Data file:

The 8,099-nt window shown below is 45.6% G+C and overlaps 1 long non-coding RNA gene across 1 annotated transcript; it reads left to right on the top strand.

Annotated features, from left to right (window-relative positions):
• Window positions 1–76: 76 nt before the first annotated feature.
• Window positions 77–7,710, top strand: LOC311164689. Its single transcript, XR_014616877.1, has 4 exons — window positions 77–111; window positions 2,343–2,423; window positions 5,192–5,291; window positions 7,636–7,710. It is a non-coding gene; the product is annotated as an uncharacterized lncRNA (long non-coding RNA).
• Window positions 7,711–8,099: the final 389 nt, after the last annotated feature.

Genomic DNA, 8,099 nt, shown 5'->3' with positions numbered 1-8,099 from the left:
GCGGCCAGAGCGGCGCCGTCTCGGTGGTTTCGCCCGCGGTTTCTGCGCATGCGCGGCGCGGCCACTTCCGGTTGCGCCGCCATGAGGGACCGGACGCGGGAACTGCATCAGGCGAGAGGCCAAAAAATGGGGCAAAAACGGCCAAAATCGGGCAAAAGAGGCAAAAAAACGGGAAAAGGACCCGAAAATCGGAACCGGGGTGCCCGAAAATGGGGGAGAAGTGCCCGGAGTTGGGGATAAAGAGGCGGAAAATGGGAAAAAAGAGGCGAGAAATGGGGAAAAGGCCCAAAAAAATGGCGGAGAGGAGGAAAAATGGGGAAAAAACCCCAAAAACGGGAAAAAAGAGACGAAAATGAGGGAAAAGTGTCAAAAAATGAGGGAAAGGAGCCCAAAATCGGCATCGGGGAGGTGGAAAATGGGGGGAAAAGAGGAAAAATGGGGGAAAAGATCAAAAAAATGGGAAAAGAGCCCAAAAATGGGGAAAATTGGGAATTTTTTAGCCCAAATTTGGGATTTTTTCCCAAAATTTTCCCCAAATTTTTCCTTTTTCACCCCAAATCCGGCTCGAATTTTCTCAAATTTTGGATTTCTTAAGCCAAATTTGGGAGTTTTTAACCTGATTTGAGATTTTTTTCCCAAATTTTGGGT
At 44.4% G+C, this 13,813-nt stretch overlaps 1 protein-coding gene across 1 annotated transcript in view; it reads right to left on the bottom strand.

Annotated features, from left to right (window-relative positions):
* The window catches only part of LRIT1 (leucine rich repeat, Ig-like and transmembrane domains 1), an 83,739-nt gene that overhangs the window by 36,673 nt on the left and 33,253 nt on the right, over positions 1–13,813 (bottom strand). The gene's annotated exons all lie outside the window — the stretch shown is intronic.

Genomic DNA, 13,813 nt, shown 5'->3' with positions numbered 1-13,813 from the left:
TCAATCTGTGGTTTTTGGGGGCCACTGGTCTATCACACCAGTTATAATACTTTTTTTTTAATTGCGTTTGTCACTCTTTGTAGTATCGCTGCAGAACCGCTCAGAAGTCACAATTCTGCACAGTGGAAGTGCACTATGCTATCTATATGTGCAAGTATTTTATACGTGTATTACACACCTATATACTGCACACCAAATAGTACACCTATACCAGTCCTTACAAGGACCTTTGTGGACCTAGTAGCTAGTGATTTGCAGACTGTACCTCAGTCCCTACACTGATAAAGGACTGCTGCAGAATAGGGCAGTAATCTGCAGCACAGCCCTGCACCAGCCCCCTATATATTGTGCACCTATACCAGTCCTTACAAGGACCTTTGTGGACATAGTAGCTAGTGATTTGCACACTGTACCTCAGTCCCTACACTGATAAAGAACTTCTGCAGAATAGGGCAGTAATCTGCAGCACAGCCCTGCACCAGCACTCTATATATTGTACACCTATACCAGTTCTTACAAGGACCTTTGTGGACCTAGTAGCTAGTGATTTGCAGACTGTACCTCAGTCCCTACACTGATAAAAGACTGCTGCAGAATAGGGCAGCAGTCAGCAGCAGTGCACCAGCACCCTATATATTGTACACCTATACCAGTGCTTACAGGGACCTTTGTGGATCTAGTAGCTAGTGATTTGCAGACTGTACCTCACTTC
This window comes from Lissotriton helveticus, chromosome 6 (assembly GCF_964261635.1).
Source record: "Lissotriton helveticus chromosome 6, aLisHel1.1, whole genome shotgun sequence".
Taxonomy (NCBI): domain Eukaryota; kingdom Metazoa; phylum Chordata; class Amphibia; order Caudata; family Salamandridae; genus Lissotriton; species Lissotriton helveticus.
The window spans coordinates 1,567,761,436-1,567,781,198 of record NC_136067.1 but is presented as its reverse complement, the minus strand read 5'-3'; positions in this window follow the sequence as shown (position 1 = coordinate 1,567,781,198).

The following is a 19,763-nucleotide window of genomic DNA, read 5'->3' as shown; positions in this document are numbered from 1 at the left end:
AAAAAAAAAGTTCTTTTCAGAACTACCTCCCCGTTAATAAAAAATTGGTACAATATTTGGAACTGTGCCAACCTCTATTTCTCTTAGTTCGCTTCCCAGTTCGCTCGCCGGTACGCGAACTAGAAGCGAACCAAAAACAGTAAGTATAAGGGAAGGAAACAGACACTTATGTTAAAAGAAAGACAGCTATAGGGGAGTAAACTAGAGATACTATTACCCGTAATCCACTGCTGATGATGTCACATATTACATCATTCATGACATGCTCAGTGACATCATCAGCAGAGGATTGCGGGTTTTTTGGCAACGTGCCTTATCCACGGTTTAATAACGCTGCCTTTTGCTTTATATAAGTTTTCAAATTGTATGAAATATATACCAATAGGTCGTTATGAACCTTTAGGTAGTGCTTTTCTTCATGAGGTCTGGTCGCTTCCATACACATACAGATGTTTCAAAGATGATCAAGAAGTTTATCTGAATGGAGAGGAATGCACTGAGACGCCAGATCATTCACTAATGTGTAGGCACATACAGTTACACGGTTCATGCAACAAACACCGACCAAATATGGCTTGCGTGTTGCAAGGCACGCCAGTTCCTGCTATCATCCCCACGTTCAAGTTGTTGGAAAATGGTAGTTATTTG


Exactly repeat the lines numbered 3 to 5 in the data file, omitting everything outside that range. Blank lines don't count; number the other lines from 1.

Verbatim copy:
• Window positions 1–76: 76 nt before the first annotated feature.
• Window positions 77–7,710, top strand: LOC311164689. Its single transcript, XR_014616877.1, has 4 exons — window positions 77–111; window positions 2,343–2,423; window positions 5,192–5,291; window positions 7,636–7,710. It is a non-coding gene; the product is annotated as an uncharacterized lncRNA (long non-coding RNA).
• Window positions 7,711–8,099: the final 389 nt, after the last annotated feature.